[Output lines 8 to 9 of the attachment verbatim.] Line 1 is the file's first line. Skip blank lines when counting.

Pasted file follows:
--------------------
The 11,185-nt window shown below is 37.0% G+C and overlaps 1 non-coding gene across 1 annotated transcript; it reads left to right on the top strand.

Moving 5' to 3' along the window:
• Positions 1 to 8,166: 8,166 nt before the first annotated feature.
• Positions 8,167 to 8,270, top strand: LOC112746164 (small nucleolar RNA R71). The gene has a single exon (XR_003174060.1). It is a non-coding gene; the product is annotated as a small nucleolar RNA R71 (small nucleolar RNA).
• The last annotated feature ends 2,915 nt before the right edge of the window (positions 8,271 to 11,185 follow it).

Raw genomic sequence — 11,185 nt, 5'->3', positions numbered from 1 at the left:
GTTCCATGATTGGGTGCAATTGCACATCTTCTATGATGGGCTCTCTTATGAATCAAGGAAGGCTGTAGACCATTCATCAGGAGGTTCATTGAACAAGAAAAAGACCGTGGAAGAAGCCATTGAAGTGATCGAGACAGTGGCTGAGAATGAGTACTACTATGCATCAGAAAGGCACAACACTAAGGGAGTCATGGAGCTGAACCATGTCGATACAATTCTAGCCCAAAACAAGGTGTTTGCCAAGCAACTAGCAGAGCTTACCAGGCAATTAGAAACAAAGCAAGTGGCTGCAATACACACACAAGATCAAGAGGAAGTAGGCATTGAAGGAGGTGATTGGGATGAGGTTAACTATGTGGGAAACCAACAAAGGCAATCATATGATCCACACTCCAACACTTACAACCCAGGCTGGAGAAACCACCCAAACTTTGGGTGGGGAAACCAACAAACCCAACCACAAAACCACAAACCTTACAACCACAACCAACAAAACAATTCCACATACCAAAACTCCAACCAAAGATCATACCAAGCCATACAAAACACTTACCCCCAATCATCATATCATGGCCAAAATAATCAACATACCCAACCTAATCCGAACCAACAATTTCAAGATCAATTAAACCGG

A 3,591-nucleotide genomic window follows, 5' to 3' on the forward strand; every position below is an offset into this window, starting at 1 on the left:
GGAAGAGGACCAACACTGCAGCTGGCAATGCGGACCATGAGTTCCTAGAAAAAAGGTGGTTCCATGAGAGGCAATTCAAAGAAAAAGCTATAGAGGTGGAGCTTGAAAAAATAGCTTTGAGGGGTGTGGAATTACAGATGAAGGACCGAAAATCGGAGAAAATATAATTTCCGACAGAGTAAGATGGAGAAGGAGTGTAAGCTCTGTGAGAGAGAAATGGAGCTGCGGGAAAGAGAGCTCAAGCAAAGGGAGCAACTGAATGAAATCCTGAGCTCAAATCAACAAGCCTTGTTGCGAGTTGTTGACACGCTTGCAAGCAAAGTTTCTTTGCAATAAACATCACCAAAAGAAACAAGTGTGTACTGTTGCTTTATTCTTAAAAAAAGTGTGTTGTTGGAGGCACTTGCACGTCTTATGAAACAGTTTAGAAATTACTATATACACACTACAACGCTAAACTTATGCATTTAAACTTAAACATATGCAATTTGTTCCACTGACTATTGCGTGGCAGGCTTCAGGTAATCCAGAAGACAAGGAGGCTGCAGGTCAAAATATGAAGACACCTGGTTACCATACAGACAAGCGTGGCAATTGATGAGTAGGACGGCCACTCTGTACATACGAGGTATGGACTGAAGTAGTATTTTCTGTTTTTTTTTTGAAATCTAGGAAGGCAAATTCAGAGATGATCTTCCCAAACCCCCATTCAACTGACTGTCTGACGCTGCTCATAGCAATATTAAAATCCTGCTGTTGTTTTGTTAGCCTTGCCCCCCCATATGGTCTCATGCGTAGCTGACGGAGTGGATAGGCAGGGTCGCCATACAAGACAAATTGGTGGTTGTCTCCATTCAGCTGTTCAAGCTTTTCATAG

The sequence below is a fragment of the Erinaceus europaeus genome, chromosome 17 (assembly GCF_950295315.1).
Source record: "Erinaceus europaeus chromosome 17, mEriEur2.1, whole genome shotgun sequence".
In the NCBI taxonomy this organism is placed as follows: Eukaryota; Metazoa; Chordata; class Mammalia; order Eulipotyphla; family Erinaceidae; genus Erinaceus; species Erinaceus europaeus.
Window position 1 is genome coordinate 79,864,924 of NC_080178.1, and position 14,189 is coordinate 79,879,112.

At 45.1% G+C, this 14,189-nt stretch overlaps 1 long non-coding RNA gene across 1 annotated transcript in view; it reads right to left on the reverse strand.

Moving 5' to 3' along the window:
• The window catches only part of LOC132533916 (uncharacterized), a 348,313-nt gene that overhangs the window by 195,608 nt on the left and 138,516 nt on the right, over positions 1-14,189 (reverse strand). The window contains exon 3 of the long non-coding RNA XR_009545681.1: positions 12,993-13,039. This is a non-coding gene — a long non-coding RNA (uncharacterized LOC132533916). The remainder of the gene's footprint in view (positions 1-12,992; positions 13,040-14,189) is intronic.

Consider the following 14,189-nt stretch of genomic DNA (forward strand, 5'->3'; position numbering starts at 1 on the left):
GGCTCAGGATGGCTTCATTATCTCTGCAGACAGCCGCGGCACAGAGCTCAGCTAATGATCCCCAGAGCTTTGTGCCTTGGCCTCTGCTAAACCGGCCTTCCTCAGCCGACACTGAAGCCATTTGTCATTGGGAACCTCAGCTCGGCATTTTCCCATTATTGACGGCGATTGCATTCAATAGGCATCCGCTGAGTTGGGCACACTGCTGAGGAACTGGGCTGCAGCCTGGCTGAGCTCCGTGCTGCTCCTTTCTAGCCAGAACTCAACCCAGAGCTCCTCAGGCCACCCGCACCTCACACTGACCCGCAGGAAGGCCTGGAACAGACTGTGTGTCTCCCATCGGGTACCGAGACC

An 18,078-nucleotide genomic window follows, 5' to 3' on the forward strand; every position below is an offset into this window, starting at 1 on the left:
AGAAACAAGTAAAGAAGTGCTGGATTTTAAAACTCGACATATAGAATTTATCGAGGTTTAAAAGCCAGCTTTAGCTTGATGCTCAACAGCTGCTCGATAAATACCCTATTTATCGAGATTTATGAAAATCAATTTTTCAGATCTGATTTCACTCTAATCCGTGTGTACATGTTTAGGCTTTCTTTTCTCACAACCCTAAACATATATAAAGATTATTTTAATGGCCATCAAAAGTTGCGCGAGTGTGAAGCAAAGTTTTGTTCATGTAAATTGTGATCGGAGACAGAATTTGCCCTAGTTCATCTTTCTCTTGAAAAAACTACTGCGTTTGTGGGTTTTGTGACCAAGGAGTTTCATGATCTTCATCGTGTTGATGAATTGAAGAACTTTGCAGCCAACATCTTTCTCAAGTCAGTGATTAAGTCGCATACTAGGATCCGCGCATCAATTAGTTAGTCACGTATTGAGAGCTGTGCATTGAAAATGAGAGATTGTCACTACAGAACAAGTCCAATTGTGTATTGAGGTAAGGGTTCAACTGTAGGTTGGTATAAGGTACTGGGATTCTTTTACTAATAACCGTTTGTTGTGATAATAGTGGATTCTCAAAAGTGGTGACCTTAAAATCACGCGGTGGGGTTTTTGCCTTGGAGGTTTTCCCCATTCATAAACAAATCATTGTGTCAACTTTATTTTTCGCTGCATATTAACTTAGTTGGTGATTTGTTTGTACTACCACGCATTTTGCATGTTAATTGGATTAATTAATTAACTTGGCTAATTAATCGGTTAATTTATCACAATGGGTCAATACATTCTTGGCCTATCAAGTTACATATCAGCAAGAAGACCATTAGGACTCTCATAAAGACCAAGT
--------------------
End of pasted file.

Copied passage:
A 3,591-nucleotide genomic window follows, 5' to 3' on the forward strand; every position below is an offset into this window, starting at 1 on the left:
GGAAGAGGACCAACACTGCAGCTGGCAATGCGGACCATGAGTTCCTAGAAAAAAGGTGGTTCCATGAGAGGCAATTCAAAGAAAAAGCTATAGAGGTGGAGCTTGAAAAAATAGCTTTGAGGGGTGTGGAATTACAGATGAAGGACCGAAAATCGGAGAAAATATAATTTCCGACAGAGTAAGATGGAGAAGGAGTGTAAGCTCTGTGAGAGAGAAATGGAGCTGCGGGAAAGAGAGCTCAAGCAAAGGGAGCAACTGAATGAAATCCTGAGCTCAAATCAACAAGCCTTGTTGCGAGTTGTTGACACGCTTGCAAGCAAAGTTTCTTTGCAATAAACATCACCAAAAGAAACAAGTGTGTACTGTTGCTTTATTCTTAAAAAAAGTGTGTTGTTGGAGGCACTTGCACGTCTTATGAAACAGTTTAGAAATTACTATATACACACTACAACGCTAAACTTATGCATTTAAACTTAAACATATGCAATTTGTTCCACTGACTATTGCGTGGCAGGCTTCAGGTAATCCAGAAGACAAGGAGGCTGCAGGTCAAAATATGAAGACACCTGGTTACCATACAGACAAGCGTGGCAATTGATGAGTAGGACGGCCACTCTGTACATACGAGGTATGGACTGAAGTAGTATTTTCTGTTTTTTTTTTGAAATCTAGGAAGGCAAATTCAGAGATGATCTTCCCAAACCCCCATTCAACTGACTGTCTGACGCTGCTCATAGCAATATTAAAATCCTGCTGTTGTTTTGTTAGCCTTGCCCCCCCATATGGTCTCATGCGTAGCTGACGGAGTGGATAGGCAGGGTCGCCATACAAGACAAATTGGTGGTTGTCTCCATTCAGCTGTTCAAGCTTTTCATAG